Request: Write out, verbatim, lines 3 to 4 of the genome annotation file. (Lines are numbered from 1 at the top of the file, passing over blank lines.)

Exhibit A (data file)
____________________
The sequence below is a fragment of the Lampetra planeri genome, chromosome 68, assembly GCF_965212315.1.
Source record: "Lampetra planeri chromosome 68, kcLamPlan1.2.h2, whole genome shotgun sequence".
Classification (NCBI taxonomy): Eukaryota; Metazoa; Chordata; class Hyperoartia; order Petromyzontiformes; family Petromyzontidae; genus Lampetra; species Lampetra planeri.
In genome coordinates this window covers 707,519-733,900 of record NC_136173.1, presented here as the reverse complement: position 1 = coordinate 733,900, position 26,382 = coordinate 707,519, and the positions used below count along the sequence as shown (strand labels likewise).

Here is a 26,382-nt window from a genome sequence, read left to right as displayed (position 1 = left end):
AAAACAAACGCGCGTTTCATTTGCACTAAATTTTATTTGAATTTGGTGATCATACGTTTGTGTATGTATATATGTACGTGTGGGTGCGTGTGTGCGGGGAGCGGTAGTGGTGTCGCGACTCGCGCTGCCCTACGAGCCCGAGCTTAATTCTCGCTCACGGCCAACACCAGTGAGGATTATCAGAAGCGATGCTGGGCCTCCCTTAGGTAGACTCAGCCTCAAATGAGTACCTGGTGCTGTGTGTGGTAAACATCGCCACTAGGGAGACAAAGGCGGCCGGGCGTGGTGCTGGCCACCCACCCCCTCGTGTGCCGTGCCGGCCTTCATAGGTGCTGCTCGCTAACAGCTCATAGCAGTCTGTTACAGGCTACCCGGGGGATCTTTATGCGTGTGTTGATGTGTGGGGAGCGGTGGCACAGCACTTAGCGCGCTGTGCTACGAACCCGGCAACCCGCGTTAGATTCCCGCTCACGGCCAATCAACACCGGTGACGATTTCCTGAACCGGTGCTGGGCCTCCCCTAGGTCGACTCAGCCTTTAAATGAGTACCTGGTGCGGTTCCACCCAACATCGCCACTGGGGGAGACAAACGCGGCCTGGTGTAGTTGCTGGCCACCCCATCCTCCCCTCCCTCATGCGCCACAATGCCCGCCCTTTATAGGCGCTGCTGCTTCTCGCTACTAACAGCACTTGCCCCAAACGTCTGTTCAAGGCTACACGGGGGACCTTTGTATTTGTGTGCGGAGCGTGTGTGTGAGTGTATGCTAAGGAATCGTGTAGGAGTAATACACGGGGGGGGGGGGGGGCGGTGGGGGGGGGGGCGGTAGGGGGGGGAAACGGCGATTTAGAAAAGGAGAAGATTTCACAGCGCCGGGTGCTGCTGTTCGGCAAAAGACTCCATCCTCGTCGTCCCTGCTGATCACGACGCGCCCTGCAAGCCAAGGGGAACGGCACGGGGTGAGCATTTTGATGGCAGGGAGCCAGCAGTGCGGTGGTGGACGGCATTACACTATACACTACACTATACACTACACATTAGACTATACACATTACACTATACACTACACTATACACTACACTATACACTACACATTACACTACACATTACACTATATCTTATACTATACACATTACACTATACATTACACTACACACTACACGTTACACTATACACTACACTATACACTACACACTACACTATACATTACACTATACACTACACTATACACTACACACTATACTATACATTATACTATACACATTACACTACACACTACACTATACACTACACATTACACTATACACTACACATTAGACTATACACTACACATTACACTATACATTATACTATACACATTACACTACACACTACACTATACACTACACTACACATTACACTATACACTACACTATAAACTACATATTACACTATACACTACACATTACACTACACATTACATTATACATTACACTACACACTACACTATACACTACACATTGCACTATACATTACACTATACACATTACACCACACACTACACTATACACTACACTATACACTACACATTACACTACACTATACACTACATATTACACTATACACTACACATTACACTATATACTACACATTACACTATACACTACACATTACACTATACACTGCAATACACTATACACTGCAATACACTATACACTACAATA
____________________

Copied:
Classification (NCBI taxonomy): Eukaryota; Metazoa; Chordata; class Hyperoartia; order Petromyzontiformes; family Petromyzontidae; genus Lampetra; species Lampetra planeri.
In genome coordinates this window covers 707,519-733,900 of record NC_136173.1, presented here as the reverse complement: position 1 = coordinate 733,900, position 26,382 = coordinate 707,519, and the positions used below count along the sequence as shown (strand labels likewise).